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Carrigaholt is an ideal harbour to go deep sea fishing from. Being in an estuary it is possible to go fishing in all weather conditions and can provide a relaxing days fishing in shallow bays. The Estuary can produce excellent Ray fishing, double figure Bull Huss, flat fish like Plaice, Dab and Turbot, and in season is one of the best places to fish for Tope in Ireland. Because its waters are so nutrient rich the estuary is also home to many Bottle Nose Dolphins and these lovely creatures often pay us a visit on our way to the fishing grounds.

As you head out to Loop head you will have time to take in the wonderful scenery. The north side of the estuary is bordered by low cliffs that are of great interest to geologists and the magnificent view of Mount Brandon rises in front of you. At the end of the peninsula you are starting to get into the best fishing grounds to be found in Ireland.

Close in to the headland as the nutrient rich waters of the estuary mix with the Atlantic Ocean, there are often Mackerel which, along with good eating, provide great bait for the day ahead. Fine Wrasse to specimen size also lurk around the rocks here. We have been known to catch over twenty different species in one days fishing and as we move out over different sea floor types from rough rocky grounds with peaks raising and falling over 20 mtrs to flatter sandy and gravel banks, different species can be targeted. These fish include Pollock, Coalfish, Ling, Cod, Haddock, Whiting, Gurnard, Congers and Large Spur dog while rarer species like Angler Fish, Megrim, Hake and Stone Bass have also been taken.

If you after a larger specimen you can target Skate off the bottom or try your hand at some Shark fishing. We regularly catch Blue Shark over 100lbs in season, some Porbeagle Sharks and have established some exceptional records with recorded catches of Sixgill Sharks over 1000lbs!

As if to prove the abundance of sea life in these waters we often have a visit from Minke Whales, Basking Sharks and have on occasion had the thrill of being in the middle of large shoals of Bluefin Tuna.

Your skipper, Luke, has gained a wealth of experience both as a Commercial fisherman and as an Angler. With his knowledge of the area he can bring you to places on the fishing grounds where you have the best chance of catching your target species. Whether you are an experienced angler or a complete novice he is also very willing to help with advice on fishing tackle and Rigs. While on the boat feel free to ask about both.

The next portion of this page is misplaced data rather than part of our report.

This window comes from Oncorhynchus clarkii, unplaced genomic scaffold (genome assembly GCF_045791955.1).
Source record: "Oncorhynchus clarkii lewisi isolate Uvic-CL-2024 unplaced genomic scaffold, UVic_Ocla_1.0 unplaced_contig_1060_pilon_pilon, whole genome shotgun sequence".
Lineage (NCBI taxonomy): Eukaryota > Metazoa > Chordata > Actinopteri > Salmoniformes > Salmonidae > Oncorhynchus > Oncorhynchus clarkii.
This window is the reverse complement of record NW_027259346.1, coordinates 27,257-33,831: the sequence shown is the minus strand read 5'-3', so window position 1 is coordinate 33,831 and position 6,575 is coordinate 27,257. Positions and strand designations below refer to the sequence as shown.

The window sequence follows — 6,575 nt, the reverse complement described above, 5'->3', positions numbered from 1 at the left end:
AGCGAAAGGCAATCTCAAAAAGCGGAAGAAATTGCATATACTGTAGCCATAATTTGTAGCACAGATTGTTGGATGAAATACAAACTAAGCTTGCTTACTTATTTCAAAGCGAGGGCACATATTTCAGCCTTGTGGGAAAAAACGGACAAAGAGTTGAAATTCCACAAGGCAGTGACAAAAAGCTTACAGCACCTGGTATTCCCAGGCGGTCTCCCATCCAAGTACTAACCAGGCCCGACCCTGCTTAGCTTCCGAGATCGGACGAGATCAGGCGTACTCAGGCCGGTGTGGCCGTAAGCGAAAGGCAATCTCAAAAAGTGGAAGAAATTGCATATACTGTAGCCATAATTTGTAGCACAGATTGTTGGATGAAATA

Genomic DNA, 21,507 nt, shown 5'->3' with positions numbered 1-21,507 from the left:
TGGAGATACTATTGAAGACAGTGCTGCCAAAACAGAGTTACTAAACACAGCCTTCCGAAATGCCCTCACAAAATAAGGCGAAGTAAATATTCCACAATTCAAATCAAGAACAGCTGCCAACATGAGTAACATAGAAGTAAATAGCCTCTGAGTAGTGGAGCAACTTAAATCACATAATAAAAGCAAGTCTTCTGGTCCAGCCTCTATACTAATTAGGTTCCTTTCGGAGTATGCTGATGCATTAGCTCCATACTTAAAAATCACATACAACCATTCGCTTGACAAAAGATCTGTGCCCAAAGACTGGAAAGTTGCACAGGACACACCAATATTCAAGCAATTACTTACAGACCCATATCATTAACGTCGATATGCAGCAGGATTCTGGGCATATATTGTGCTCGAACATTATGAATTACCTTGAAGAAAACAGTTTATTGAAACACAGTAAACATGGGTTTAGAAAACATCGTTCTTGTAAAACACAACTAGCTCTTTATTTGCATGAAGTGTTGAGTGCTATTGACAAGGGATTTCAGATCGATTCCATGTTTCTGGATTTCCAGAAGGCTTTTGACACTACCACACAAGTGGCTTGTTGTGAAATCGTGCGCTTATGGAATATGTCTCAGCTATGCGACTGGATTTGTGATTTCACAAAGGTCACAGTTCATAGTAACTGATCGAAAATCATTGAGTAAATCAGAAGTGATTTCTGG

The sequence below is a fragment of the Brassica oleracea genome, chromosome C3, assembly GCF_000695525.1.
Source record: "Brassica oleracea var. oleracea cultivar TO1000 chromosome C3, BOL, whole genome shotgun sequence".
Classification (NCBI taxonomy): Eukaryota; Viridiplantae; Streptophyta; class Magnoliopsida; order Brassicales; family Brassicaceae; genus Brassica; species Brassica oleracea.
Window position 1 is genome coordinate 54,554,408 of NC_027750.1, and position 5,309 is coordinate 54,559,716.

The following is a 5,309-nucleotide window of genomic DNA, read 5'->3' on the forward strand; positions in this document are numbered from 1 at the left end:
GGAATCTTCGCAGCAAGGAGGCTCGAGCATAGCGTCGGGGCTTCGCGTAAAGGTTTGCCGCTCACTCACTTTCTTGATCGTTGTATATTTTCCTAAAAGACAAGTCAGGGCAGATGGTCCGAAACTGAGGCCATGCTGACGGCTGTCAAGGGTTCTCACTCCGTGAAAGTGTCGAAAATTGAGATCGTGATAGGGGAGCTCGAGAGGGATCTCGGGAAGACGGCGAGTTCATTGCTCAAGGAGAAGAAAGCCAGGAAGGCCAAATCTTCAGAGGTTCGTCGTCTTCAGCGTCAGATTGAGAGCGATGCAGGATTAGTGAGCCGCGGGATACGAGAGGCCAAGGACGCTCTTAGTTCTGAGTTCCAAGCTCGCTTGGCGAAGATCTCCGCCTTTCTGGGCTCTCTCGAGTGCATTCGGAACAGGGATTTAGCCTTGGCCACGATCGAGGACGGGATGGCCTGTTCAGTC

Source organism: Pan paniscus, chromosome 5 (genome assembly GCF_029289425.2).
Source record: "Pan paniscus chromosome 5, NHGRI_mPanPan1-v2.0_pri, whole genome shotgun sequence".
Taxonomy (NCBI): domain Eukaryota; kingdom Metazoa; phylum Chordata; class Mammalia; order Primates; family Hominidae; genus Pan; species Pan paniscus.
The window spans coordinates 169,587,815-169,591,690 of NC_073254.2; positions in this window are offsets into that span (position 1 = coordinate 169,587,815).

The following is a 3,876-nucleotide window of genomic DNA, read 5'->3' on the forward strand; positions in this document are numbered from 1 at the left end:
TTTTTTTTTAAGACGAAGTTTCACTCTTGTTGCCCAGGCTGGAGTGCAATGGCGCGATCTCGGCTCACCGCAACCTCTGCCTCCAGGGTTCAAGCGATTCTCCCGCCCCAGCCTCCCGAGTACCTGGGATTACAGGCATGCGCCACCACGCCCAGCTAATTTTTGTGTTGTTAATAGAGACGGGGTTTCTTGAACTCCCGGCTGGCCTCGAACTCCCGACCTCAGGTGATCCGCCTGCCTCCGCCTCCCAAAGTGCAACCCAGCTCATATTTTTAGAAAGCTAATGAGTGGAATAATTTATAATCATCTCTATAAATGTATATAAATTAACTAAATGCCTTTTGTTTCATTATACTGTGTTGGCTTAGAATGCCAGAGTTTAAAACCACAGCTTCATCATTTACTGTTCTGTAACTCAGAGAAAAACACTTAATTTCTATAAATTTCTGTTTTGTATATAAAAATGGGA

Tackle and Tactics

By your Skipper Luke Aston!

I get asked a lot about the what, and how, of fishing this area so I am going to go into a bit more detail here. On some specialist subjects I have put extra links at the bottom of this page and some diagrams of the common rigs and baits we use.

If you are just out for a days general fishing you will need rods and reels in the 20 to 30lb class range. For the less experienced Angler or if there is a big group on the boat I would recommend that you use mono with a breaking strain of 30 to 40lb. (Boat hire rods are 30lb class with Penn Senator 113H reels loaded with 40lb Mono) For more experienced anglers having braid on your reels makes bite detection and keeping your rig close to the sea bed a lot easer. (For this I have hire rods in the 12 to 20lb class with Penn Fathom Reels loaded with 40lb Braid)

In any case you will be fishing on the drift in waters of 60 to 70 mtrs and allowing your rigs to trail just above the sea bed. Most of the time 10 or 12 oz leads are enough to achieve this. It would be best practice to use the slightly heaver leads on the side where you line is going under the boat. This is caused by the drift of the boat and using heaver leads on the “up tide” side of the boat will cut down on tangles! Fishing does seem to be better if you can keep your rigs fairly upright in the water and sometimes on the faster drifts a slightly heaver lead (up to 16oz) can improve your catch rate.

Anglers all have there favoured rig using this method but the basic is a 3 hook paternoster with hooks in the 2/0 to 6/0 range. These mostly come with feathers of different colours or some plastic tubing ect. It any case it is best if they are well tied with line of a breaking rating of 40 to 60lb as triple hook ups are common and three 5lb Pollack will test your rig! In this case catch rates can also be improved when the hooks are also baited and strips of fresh Mackerel are well proven for this. Anglers with more experience will change this basic rig by tying there own and using little delta eel types or soft plastics on their hooks. The best catch rates are achieved with these rigs when fished with a slow movement between the bottom and about 10 mtrs off the bottom.

Another rig often used is a Running Ledger. This is basically a baited hook on the end of a line flowing from a boom of some type with the lead attached to the boom (hence also known as a flowing trace!). While fishing on the drift this rig baited and fished close to the bottom, will pick out some bigger fish or fish like flat fish that live tight to the sea floor. If you change your hook for a plastic eel or shad type bait this is very effective if dropped to the bottom and slowly retrieved. This is also the basic rig when fishing at anchor. I would suggest a line strength of 30 to 50lb and hooks up to 7/0 for this rig and you might like to use some beads or muppets close to the hook. If fishing at Anchor and targeting Congers I would suggest you increase to 100lb mono and 8/0 to 10/0 hooks. For tope I would always recommend wire with a 100lb breaking strain and again 8/0 to 10/0 hooks.

Spinning with Shads
Shark fishing
Common Rigs & Baits
Fishing guide (PDF)
Tommy's Outdoors (MP3)